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Responses of Swiss interest rates and stock prices to ECB policy surprises

Abstract

We employ local projections to analyse the responses of Swiss asset prices to scheduled policy decisions of the European Central Bank (ECB) as a case study of ECB policy spillovers to European countries outside the euro area. Focusing on ECB policy shocks that are related to different policy instruments of the ECB, our empirical results leave the impression that surprises related to the ECB target policy rate and to the ECB’s longer-term forward guidance or its asset purchases tend to move Swiss interest rates and stock prices in the same direction. Shocks explicitly designed to capture pure ECB monetary policy and information effect shocks are weakly associated with movements in Swiss asset prices on average.

1 Introduction

Monetary policy actions aim at influencing macroeconomic variables, such as inflation or employment, but the immediate effects of monetary policy are primarily visible on financial markets (Bernanke & Kuttner, 2005).

Monetary policy decisions in major economies influence not only domestic asset prices but also international financial markets. For example, it is well documented both empirically (Ammer et al., 2010; Brusa et al., 2020; Ehrmann & Fratzscher, 2009; Miranda-Agrippino & Rey, 2020; Thorbecke, 1997; Wongswan, 2009) and theoretically, e.g. Jiang et al. (2020), that US monetary policy decisions affect asset markets worldwide. Research on the impact of the monetary policy decisions of the European Central Bank (ECB), the central bank of the second main currency area, on global financial markets, on the US or on blocks of non-euro area economies highlights that unanticipated ECB policy decisions significantly affect international financial markets albeit to a lesser degree than US monetary policy (Ca’ Zorzi et al., 2023; Miranda-Agrippino & Nenova, 2022; Potjagailo, 2017).

Our paper contributes to the literature analysing the impact of ECB policy on non-euro area asset markets by using local projections (Jordà, 2005) to empirically evaluate the responses of Swiss interest rates (interest swap rates) as well as stock market indices to ECB policy surprises. We believe Switzerland to be an interesting case study of the international spillovers of ECB policy because foreign monetary policy has a strong impact on consumer price inflation and economic developments in Switzerland and thus on Swiss monetary policy (Jordan, 2016). Moreover, the Swiss economy is tightly linked with the euro area.Footnote 1 Hence, evaluating the responses of Swiss interest rates and stock prices to ECB policy decisions helps to understand the economic mechanisms through which changes in ECB policy transmit to European economies outside the euro area. Thus, our paper is related to ter Ellen et al. (2020), who analyse spillovers from ECB policy to asset prices in Denmark, Norway and Sweden and Falagiarda et al. (2015), who assess whether the ECB’s unconventional monetary policy measures from 2007 to 2015 affect financial markets in the Czech Republic, Hungary, Poland and Romania.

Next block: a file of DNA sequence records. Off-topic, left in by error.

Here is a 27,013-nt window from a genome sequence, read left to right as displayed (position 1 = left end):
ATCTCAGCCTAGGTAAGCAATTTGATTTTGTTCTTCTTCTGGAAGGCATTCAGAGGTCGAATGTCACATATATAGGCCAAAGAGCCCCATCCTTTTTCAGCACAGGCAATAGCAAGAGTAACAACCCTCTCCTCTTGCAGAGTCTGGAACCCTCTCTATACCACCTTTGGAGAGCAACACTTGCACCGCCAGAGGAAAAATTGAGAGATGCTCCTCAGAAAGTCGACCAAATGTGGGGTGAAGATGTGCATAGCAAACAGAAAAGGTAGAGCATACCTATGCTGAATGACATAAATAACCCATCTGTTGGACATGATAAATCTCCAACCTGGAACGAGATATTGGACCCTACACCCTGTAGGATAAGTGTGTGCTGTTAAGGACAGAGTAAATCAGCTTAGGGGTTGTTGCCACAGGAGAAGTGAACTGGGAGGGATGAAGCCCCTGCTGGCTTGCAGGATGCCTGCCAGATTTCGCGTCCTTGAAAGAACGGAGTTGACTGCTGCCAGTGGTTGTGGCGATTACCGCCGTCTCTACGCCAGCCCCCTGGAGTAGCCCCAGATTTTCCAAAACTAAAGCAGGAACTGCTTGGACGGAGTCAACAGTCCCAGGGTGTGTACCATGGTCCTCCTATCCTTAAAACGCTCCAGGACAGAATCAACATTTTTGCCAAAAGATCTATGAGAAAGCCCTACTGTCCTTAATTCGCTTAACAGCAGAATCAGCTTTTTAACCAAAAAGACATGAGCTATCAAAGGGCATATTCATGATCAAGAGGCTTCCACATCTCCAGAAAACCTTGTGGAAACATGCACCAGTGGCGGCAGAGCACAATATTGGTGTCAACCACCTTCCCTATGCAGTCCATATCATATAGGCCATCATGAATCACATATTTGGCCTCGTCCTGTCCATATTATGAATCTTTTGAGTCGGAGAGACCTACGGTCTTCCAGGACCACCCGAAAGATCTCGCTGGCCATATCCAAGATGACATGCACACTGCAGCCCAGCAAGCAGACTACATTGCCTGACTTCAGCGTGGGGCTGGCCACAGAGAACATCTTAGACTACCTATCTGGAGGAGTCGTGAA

Our analysis complements that of Bernhard and Ebner (2017), who evaluate the impact of foreign central banks’ unconventional monetary policy measures, approximated by changes in futures on long-term government bond yields, on Swiss asset markets. Our assessments extend this analysis by exploiting recent advances in measuring monetary policy surprises to distinguish between pure monetary policy shocks and shocks associated with other, non-monetary information (e.g. economic outlook) that market participants infer from the ECB policy decision. In a second step, we evaluate the impact of high-frequency ECB policy surprises related to specific policy instruments (policy rate, forward guidance, asset purchases) of the ECB (Bu et al., 2021; Ciminelli et al., 2022; Altavilla et al., 2019) on Swiss stock prices and interest rates.